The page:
William Crichton was a powerful man in his own right. He was the Chancellor of Scotland and the Keeper of Edinburgh Castle. Sir Alexander Livingstone of Callendar was the Justiciar and the Keeper of Scotland’s other great fortification, Stirling Castle. No doubt, James Douglas of Avondale was complicit with the plot. He was William’s great uncle and would become head of the Douglas Clan in the wake of his nephews’ murders. James would gain the epithet ‘The Gross’ as a result of his corpulence. A trap was set; Crichton duly made arrangements for a feast.
The Black Dinner
The young Earl, along with his younger brother David, was invited to Edinburgh Castle to dine with the ten-year-old boy king. Nobody knows what really happened that night. No doubt, over the centuries which followed, accounts of what became known as the Black Dinner became embellished. One fact is certain, once William Douglas and his party entered Edinburgh Castle on the 24th November 1440, they would never draw another breath beyond its walls.
According to legend, the children were having a good time, enjoying food, entertainment and talking until the end of the dinner, when the head of a black bull was dropped on the table. This was a symbol of death, the death of the Black Douglas. The two Douglas boys were dragged out into the night and given a mock trial. There would only be one outcome: they were found guilty of high treason and beheaded in the castle courtyard despite the protests of the King.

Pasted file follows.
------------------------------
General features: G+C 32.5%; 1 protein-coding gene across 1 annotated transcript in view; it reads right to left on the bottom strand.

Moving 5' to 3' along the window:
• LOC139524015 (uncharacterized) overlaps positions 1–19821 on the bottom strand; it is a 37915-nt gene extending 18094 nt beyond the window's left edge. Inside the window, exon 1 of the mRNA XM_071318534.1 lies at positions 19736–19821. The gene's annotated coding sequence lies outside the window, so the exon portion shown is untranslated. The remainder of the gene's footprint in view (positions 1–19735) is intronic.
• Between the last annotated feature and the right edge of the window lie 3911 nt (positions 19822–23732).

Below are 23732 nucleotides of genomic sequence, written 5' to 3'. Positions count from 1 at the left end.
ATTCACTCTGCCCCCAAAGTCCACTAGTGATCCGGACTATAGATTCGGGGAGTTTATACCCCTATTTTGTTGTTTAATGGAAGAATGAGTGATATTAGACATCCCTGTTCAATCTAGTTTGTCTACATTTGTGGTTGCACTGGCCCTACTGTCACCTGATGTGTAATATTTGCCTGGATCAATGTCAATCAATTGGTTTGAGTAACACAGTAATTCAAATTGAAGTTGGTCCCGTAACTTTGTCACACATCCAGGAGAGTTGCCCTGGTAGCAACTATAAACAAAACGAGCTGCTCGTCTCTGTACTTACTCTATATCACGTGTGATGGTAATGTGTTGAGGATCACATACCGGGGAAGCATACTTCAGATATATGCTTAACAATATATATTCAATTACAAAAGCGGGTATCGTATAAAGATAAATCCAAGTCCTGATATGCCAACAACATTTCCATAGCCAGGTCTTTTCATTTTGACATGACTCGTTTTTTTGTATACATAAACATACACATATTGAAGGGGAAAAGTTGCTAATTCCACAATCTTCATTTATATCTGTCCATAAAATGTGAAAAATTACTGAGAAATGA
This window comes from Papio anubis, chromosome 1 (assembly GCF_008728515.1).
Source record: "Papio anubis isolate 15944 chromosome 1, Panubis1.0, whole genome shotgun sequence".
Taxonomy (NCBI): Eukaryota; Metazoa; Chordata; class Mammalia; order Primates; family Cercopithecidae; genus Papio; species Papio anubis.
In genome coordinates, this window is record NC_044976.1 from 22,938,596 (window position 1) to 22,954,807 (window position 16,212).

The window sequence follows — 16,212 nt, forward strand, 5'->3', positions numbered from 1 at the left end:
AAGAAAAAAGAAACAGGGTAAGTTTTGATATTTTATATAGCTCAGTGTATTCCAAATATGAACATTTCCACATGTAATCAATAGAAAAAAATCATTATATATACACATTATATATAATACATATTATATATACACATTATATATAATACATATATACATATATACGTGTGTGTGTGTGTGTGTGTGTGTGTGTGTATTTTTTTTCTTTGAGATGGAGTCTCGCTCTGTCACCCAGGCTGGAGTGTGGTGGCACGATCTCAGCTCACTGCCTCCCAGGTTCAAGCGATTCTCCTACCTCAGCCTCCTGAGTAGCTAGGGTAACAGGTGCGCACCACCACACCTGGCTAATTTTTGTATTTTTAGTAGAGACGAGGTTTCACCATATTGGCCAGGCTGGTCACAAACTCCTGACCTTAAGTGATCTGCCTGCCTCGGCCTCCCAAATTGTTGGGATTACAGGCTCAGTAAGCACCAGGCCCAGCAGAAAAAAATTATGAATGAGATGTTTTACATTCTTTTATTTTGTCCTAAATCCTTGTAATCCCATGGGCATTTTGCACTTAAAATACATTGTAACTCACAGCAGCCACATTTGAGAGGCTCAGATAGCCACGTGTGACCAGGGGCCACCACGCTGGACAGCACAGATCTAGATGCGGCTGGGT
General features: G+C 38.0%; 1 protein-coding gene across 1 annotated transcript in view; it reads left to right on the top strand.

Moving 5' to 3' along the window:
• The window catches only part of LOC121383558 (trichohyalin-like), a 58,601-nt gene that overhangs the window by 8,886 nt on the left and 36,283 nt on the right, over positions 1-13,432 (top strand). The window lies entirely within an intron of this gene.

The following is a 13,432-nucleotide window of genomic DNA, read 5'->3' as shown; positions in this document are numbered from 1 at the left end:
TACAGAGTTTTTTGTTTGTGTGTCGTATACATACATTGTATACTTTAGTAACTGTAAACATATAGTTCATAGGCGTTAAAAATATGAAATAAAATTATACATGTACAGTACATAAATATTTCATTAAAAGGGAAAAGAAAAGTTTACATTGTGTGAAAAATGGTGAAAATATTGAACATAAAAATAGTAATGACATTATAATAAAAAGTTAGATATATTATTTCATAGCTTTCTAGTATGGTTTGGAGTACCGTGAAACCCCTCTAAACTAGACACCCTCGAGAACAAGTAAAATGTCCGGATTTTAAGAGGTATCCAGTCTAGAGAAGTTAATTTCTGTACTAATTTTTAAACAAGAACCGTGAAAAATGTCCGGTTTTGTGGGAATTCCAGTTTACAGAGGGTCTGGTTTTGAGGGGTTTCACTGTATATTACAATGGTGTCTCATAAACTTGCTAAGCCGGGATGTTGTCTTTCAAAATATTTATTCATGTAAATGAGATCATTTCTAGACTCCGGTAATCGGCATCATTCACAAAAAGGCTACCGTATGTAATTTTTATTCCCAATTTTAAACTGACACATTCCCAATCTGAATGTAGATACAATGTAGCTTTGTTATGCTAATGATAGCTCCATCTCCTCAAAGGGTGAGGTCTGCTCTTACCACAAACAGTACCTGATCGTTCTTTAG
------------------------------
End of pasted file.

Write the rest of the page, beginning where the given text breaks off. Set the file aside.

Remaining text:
Sir Walter Scott wrote this of the horrific event:
“Edinburgh Castle, toune and towre,
God grant thou sink for sin!
And that e’en for the black dinner
Earl Douglas gat therein.”
The Aftermath of The Black Dinner
James ‘the Gross’ became the 7th Earl of Douglas. Predictably, Clan Douglas laid siege to the castle but later surrendered it to the king. Despite, or maybe because of that, the Douglases would stay at the heart of power in Scotland during James’ minority.
But the gruesome story has a dark finale. In 1457, the 27-year-old king invited the Eighth Earl of Douglas, another William and son to James ‘the Gross’ to dinner at Stirling Castle. There he accused the Earl of conspiring against him and forging links with his rivals. Then he drew his dagger and stabbed the Earl twenty-six times.
In short, is it any wonder that George R.R. Martin, the author of Game of Thrones stated “No matter how much I make up, there´s stuff in history that´s just as bad, or worse.”